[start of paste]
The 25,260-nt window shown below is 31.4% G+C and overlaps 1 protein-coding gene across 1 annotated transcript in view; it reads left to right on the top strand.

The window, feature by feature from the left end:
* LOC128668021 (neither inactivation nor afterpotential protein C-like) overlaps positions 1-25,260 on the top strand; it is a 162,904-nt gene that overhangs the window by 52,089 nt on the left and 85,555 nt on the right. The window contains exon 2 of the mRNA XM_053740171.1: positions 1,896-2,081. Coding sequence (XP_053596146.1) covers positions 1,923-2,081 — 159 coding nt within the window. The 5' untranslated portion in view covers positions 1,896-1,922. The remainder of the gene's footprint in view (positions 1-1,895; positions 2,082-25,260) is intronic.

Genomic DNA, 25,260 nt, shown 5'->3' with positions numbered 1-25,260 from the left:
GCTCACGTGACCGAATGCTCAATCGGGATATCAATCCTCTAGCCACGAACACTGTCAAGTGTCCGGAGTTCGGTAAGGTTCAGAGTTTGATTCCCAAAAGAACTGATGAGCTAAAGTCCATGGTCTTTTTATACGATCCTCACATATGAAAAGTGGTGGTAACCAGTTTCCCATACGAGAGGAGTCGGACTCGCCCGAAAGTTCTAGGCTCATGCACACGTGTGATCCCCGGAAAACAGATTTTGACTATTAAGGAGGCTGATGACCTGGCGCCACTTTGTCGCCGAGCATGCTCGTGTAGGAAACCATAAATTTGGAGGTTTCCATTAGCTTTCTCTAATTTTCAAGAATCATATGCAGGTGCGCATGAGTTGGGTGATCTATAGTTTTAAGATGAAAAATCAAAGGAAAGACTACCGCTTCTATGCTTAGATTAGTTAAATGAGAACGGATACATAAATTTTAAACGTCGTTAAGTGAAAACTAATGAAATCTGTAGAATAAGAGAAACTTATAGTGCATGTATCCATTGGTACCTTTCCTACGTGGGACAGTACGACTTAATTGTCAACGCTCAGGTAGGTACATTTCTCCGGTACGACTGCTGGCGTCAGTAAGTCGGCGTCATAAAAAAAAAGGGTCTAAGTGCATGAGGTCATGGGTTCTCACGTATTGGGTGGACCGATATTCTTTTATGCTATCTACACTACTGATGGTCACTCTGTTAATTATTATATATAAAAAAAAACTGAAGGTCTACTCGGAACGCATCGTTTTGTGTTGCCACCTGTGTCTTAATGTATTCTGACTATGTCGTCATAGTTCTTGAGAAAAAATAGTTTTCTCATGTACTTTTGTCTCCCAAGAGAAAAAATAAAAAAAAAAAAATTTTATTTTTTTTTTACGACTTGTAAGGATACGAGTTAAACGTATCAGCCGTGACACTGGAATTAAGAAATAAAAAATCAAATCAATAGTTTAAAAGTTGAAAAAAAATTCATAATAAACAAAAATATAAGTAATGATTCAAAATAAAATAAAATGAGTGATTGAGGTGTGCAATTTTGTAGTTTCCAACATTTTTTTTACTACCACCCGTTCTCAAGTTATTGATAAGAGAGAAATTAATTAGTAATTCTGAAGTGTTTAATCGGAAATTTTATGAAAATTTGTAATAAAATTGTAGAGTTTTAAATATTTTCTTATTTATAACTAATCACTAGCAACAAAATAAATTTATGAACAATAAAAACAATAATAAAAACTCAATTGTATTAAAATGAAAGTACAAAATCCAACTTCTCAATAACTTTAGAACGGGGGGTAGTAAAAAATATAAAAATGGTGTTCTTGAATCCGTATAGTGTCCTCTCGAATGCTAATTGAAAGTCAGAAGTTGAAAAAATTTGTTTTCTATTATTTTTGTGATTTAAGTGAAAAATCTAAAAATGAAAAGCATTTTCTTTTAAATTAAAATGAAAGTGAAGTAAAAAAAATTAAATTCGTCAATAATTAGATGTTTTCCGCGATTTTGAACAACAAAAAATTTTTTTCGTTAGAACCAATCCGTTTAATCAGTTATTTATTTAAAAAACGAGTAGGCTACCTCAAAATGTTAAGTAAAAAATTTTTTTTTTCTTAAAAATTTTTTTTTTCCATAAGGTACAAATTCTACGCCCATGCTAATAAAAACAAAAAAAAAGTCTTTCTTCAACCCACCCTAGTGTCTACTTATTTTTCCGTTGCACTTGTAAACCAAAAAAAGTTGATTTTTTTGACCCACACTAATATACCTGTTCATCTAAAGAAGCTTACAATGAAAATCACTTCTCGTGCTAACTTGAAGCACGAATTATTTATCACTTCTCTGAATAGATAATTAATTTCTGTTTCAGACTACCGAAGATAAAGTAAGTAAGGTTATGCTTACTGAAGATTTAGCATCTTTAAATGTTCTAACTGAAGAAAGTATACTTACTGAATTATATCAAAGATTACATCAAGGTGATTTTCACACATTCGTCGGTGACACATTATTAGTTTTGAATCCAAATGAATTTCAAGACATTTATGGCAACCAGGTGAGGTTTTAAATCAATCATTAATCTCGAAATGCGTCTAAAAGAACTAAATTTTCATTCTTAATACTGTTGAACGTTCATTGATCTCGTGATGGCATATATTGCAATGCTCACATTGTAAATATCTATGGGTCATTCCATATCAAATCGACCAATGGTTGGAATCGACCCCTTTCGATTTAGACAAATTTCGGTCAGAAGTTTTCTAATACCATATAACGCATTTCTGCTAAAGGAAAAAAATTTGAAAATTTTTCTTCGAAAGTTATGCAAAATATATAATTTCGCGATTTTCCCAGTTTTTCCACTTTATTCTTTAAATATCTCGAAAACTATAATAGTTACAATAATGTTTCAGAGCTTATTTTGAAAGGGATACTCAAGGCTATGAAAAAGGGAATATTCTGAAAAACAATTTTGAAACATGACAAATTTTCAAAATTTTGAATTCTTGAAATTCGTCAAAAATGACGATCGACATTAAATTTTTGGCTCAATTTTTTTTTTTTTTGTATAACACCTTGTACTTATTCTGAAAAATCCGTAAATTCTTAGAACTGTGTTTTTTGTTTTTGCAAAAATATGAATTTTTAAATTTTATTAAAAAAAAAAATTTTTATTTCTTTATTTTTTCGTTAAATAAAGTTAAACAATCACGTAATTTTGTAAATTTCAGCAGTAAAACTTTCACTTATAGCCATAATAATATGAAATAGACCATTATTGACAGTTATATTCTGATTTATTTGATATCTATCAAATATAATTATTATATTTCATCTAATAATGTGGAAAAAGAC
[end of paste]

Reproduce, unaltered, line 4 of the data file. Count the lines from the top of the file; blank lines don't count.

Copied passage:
Genomic DNA, 25,260 nt, shown 5'->3' with positions numbered 1-25,260 from the left: